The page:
Ontario election blues 2014 : a junkie’s journal, May 17 — going to bed with The Ekos poll: Advantage, Wynne

May 17th, 2014 | By Citizen X | Category: In Brief

May Long weekend Fireworks at Flamboro Valley Camping Resort, 1158 Regional Rd 97, Flamborough, Ontario N0B 2J0.

GANATSEKWYAGON, ON. SATURDAY, MAY17, 2014. 2:00 AM ET. Before I lay me down to sleep this morning, I have been asked to put the counterweights’ Ontario election watch 2014 to bed for this 24th of May holiday weekend.  (Which takes place on Monday, May 19 this year. Even though we are still apparently commemorating the ancient local chant I learned years ago, at my mother’s knee : “The 24th of May / Is Firecracker Day / And if they don’t give us a holiday / We’ll all quit school.” Or something like that.)

To start with the still wildly confusing (and even outright contradictory) polling scene, a new poll from Frank Graves at Ekos appeared this Friday. And (once again) it presented essentially opposite results from its immediate predecessor.  The Ekos poll surveyed 1,111 Ontario residents May 13-15. And it reports Lib — 37.1%, Con — 30.3%, NDP — 20.9%, Green — 7%, Other — 5%. (Compare with the Ipsos Reid poll that surveyed 801 Ontario residents May 12–14, and  reported Con — 39%, Lib — 30%,  NDP — 24%, and Green and Other — 7%.)

Frank Graves introduced the May 13-15 Ekos poll (for ipolitics) with these words of chastened wisdom :”The Ontario provincial campaign is shaping up to be one of the most interesting campaigns in recent political history. It features two sharply contradictory policy visions: an austerity/minimal government model versus a progressive, active-state intervention model …  Superimposed on that stark choice are the twin factors of regime fatigue and ethics — both of which are confounding voters’ decision-making in ways which make the outcome of this race highly uncertain. They’re also making the job of pollsters more challenging.”

Recuperating Rob Ford and admiring voters in Bracebridge, Ontario, Friday, May 16, 2014 — something from Toronto that is actually popular in “Rural Ontario.”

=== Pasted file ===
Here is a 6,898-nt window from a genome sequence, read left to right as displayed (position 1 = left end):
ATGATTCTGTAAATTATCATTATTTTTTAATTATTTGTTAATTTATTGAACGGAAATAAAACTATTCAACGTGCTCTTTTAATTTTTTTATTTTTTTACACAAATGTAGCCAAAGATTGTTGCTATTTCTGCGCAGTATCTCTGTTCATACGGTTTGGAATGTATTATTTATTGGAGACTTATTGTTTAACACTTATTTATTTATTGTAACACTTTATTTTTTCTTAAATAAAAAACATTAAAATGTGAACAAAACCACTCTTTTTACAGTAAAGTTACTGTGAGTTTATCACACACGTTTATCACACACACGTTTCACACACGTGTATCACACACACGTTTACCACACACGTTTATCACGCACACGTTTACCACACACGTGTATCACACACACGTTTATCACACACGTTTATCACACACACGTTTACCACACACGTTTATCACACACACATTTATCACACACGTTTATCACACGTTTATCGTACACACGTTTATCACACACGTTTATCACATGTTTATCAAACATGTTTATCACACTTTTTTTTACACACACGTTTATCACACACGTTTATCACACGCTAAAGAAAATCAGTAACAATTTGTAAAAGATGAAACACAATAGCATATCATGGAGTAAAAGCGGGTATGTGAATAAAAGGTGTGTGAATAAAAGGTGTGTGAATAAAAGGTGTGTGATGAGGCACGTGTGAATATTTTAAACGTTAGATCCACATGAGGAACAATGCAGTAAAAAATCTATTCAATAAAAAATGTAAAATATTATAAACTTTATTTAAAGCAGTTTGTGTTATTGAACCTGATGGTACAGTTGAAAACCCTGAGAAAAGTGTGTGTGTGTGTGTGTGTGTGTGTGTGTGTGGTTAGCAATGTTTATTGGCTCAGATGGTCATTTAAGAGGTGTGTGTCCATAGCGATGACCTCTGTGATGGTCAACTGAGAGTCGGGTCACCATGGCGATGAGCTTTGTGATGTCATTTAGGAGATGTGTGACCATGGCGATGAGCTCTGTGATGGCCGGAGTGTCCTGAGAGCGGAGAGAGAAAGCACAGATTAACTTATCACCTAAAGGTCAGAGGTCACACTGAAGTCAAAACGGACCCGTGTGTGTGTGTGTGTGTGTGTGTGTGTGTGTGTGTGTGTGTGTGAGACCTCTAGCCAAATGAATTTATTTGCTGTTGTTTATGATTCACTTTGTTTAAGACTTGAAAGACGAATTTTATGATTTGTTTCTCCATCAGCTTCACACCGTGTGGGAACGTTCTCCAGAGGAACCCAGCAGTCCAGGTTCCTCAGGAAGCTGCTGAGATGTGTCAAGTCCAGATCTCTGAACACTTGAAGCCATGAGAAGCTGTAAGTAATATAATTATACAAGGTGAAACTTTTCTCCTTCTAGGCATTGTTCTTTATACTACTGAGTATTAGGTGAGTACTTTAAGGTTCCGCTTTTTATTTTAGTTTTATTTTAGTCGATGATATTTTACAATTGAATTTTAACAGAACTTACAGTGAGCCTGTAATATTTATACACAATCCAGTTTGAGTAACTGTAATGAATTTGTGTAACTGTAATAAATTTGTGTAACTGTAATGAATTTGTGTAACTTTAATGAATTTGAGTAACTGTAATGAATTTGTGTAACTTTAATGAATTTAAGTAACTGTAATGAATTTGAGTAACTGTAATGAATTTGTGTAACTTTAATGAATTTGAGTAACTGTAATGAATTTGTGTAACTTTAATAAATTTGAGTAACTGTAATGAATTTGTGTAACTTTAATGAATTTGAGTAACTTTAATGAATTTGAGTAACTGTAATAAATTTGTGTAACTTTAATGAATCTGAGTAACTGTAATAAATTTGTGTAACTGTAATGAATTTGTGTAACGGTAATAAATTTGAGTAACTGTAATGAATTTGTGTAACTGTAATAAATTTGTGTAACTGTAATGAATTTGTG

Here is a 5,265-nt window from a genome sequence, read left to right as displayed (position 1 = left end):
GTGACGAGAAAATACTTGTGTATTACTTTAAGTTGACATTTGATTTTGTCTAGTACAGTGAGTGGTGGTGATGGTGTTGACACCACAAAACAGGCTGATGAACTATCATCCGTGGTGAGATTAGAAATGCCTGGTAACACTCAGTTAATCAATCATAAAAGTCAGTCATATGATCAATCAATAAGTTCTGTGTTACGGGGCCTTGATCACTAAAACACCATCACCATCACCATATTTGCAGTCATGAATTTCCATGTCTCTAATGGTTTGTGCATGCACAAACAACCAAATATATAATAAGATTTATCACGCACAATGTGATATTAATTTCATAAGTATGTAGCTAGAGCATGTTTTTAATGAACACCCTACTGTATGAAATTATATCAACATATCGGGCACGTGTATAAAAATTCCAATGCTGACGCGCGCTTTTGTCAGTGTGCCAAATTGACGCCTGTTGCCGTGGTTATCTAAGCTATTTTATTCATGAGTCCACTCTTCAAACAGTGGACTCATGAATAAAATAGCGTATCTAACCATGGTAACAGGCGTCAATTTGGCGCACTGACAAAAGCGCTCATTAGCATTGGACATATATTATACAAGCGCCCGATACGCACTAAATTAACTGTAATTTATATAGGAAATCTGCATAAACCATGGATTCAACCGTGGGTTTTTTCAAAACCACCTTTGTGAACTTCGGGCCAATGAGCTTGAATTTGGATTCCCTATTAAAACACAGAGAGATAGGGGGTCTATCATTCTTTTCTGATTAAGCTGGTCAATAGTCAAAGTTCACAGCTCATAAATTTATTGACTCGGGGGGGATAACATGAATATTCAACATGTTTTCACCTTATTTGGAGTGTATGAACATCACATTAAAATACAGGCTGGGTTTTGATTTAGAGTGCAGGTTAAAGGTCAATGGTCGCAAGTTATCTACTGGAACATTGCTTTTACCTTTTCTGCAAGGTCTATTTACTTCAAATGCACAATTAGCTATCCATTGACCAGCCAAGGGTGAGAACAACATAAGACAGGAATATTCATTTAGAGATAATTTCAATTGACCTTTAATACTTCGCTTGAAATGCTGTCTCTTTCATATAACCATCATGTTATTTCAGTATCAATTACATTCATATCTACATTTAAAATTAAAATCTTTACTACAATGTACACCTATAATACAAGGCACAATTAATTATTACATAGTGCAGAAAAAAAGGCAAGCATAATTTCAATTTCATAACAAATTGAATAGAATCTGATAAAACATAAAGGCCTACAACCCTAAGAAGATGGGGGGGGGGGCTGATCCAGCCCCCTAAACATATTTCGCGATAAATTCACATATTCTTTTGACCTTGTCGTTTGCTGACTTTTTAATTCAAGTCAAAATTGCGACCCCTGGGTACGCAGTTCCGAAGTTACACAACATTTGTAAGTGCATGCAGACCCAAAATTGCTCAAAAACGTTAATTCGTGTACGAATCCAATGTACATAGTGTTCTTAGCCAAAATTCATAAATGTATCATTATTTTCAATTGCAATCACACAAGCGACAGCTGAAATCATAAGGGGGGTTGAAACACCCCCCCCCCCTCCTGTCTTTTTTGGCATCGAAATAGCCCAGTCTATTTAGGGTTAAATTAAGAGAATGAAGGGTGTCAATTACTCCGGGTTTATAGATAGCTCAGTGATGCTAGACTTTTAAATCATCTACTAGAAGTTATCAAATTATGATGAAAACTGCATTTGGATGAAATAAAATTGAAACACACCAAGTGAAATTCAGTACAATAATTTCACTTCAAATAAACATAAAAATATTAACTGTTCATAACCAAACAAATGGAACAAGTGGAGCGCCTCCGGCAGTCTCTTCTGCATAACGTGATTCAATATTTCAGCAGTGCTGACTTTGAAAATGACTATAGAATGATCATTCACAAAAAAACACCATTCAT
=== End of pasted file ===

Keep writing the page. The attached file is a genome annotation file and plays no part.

For further commentary on the current state of play for the  two sharply contradictory policy visions, see “Ontario Liberals, NDP attack PC plan to cut 100,000 public sector jobs …  Ontario Premier Kathleen Wynne …  said the dangers of [Conservative leader Tim] Hudak’s planned cuts are why she held a campaign event Thursday in Walkerton, where deadly E. coli contamination of the town’s water supply killed seven people and made thousands ill in May 2000 …  The tainted water tragedy was blamed in part on cost-cutting by the government of former Tory premier Mike Harris, which privatized water testing and cut Ministry of Environment jobs.”

“Two sharply contradictory policy visions” in the great debate ahead ????

May Long weekend Fireworks at Dundas Driving Park (near Cross and Alma streets) in the Hamilton region.

Conservative spokespeople and commentators have understandably tried to belittle Wynne’s Walkerton example as hitting below the belt, not playing by Marquis of Queensbury (Tory) rules, etc, etc. Meanwhile there are vague hints of Conservative efforts to soften the edges of their harsh “austerity/minimal government model” in “Hudak says he’s OK with running deficit during economic crisis … ‘If there’s a major downturn like we had, that’s the proper reaction,’ he said. ‘But then you start spending within your means after that. You don’t make it permanent.’”